In France as well Germany, public policies helped domestic industries to move ahead and catch up with those in the leading economies. The catching up, in other words, was the consequence of what happened to the economies in the second row. This time around, however, it is the first row economies that have begun to stumble. This is certainly the case in Europe and may also happen in the United States.
For most of Europe rapid decline is the consequence of important structural changes, not all of which have been fully understood by the continent’s policymakers. The most significant of these relates to the demographic structures of most European societies. They are experiencing rapid fertility declines that are tuning the population pyramids in these countries upside down. The proportion of old people has increased at the expense of those who are very young. This has several consequences. Two of these are particularly important.
With the share of the young in the population declining, it becomes increasingly difficult to run educational and entrepreneurial systems that retain the cutting edge. And the social system constructed over the last several decades that pay very well to the retirees cannot be sustained with fewer people in the working age and therefore fewer people paying taxes. The only long-term solution to the European problem is for the continent to admit more migrants and this is proving to be difficult because of the strong biases against cultural dilution.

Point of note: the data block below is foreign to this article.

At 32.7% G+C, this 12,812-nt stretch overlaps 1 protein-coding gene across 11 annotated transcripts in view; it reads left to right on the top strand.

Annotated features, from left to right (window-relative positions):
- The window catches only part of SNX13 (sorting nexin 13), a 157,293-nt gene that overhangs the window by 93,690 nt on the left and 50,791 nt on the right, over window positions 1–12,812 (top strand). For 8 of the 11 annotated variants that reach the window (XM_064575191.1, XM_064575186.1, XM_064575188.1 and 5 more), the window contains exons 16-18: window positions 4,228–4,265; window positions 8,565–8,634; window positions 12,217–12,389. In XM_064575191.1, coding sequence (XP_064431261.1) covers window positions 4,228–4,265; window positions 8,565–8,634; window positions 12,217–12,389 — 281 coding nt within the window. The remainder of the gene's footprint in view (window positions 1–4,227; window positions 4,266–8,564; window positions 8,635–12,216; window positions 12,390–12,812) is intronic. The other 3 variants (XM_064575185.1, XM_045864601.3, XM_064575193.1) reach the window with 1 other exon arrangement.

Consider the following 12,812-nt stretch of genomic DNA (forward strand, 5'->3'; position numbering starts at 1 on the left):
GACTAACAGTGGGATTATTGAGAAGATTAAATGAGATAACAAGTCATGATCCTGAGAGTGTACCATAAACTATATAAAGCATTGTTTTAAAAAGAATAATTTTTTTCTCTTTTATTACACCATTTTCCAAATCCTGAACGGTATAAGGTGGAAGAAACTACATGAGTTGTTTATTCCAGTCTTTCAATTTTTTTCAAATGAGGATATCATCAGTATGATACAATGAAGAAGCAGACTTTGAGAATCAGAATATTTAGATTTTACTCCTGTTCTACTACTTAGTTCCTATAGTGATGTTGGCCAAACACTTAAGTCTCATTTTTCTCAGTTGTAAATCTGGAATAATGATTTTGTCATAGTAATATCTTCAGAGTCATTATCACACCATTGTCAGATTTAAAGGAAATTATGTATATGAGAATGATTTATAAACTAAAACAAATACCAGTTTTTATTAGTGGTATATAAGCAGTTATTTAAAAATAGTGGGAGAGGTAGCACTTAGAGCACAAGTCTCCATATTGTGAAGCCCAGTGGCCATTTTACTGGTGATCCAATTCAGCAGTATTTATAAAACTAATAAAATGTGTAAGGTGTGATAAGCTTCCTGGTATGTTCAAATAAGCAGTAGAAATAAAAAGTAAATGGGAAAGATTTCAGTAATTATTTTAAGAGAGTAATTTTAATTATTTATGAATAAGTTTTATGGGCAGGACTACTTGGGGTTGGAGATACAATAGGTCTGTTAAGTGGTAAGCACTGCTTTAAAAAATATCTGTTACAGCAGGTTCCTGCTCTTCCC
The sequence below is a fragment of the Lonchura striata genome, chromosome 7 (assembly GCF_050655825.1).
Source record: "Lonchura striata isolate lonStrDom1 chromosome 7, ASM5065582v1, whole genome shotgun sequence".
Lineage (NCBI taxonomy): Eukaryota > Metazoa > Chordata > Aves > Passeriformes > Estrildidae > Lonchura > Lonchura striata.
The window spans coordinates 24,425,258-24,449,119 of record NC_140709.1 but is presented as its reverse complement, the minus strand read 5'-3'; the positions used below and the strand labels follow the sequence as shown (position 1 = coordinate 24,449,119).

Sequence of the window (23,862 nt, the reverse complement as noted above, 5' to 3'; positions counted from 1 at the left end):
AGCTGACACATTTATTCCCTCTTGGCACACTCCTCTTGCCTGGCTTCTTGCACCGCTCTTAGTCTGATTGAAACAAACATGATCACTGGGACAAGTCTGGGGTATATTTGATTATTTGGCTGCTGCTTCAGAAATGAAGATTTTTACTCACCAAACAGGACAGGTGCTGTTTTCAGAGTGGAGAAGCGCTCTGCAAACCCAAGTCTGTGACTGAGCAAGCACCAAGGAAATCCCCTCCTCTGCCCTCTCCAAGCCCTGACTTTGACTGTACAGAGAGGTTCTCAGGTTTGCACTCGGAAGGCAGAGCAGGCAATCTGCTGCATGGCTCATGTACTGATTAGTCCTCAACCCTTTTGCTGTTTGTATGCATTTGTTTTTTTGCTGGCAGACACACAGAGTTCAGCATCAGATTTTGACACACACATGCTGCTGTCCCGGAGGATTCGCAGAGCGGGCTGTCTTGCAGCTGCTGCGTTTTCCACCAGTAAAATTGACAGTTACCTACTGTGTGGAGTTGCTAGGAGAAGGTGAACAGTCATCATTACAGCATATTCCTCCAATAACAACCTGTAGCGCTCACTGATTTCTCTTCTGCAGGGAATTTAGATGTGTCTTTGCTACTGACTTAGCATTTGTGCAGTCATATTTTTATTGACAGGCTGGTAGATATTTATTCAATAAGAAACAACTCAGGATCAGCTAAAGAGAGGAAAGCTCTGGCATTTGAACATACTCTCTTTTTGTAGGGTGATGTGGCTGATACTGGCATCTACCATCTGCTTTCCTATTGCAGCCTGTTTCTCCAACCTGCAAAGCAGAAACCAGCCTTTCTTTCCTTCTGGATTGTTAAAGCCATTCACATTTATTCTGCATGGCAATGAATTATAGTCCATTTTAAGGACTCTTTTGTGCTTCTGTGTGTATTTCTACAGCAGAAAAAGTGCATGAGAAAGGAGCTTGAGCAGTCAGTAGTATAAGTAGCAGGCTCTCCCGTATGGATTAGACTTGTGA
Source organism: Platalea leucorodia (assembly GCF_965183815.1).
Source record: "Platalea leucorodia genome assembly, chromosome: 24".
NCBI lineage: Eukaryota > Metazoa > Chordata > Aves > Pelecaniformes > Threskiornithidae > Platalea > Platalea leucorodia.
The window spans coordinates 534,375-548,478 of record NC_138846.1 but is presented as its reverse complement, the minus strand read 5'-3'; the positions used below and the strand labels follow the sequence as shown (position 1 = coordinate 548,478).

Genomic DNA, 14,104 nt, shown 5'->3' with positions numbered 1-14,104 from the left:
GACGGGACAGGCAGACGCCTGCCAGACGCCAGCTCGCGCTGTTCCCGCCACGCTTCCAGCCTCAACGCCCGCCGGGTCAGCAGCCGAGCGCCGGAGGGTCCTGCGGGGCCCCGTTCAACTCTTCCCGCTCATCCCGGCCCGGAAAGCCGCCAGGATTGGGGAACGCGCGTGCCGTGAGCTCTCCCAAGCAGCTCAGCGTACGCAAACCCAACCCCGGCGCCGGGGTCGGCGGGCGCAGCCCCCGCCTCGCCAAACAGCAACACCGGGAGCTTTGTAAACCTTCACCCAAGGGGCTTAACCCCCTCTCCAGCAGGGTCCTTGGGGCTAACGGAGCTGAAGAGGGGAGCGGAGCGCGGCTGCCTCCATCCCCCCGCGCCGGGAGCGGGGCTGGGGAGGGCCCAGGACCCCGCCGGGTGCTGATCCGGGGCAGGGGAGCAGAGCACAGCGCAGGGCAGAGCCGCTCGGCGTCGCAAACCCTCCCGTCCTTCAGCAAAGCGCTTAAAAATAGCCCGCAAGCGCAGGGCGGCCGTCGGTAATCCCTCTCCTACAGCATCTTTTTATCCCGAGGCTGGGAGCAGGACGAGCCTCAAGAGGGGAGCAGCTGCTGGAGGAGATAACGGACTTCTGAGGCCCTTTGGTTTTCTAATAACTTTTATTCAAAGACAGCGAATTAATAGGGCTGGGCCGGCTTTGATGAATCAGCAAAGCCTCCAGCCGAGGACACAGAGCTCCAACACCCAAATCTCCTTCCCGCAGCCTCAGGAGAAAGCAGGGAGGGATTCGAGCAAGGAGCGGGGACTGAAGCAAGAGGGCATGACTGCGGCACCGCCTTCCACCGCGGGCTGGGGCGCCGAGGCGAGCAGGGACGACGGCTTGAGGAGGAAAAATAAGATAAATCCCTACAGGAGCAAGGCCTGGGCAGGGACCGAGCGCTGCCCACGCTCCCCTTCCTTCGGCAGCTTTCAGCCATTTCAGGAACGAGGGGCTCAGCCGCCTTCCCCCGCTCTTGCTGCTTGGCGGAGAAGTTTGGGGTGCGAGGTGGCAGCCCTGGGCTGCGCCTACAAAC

But the Europeans have opted for what the economist Paul Krugman describes as “pain without gain” approach to address their crisis. Some European nations are suffering Great Depression-level pain: Greece and Ireland have had double-digit declines in output, Spain has 23 per cent unemployment, Britain’s slump has now gone on longer than its slump in the 1930s. “Worse yet, European leaders — and quite a few influential players in America — are still wedded to the economic disaster responsible for this disaster…Specifically, in the early 2010 austerity economics — insistence that governments that should slash spending even in the face of unemployment — became all the rage in European capital,’ wrote Krugman recently in his New York Times column.
It appears, therefore, that there will not be an orderly rearrangement of the flying geese; that the European stepping back from the front line of the global economic structure is likely to be more painful and chaotic than need be the case. All the previous periods of catch up occurred when the world was not as well connected as is now the case. Any major adjustment and any major structural change reverberates around the globe. Pain in Europe is being felt in other parts of the world.
This is particularly the case in Asia – and in Asia more in the continent’s eastern part than in other parts – that has built up industrial structures based on the markets in the world’s more developed parts. West’s economic decline is coming at a rate more rapid than was envisaged even by those who saw the 21st as Asia’s century. Asia should figure not only on the travel itineraries of aspiring Asian leaders but in the economic plans and thinking of all policymakers. Asian countries should adopt Asia-centric approach to economic growth and development.
For Pakistan, placing Asia in the centre of strategic thinking means forging investment and trade links with the countries in the neighbourhood. Once that is done, Pakistan will have to reorient its economic and industrial policies so that it takes advantage of the fast-paced changes in many parts of Asia, in particular the eastern part of the continent. Also, in developing future ties with Europe and America attention should be given to developing the industries that have growing demand in these older economies.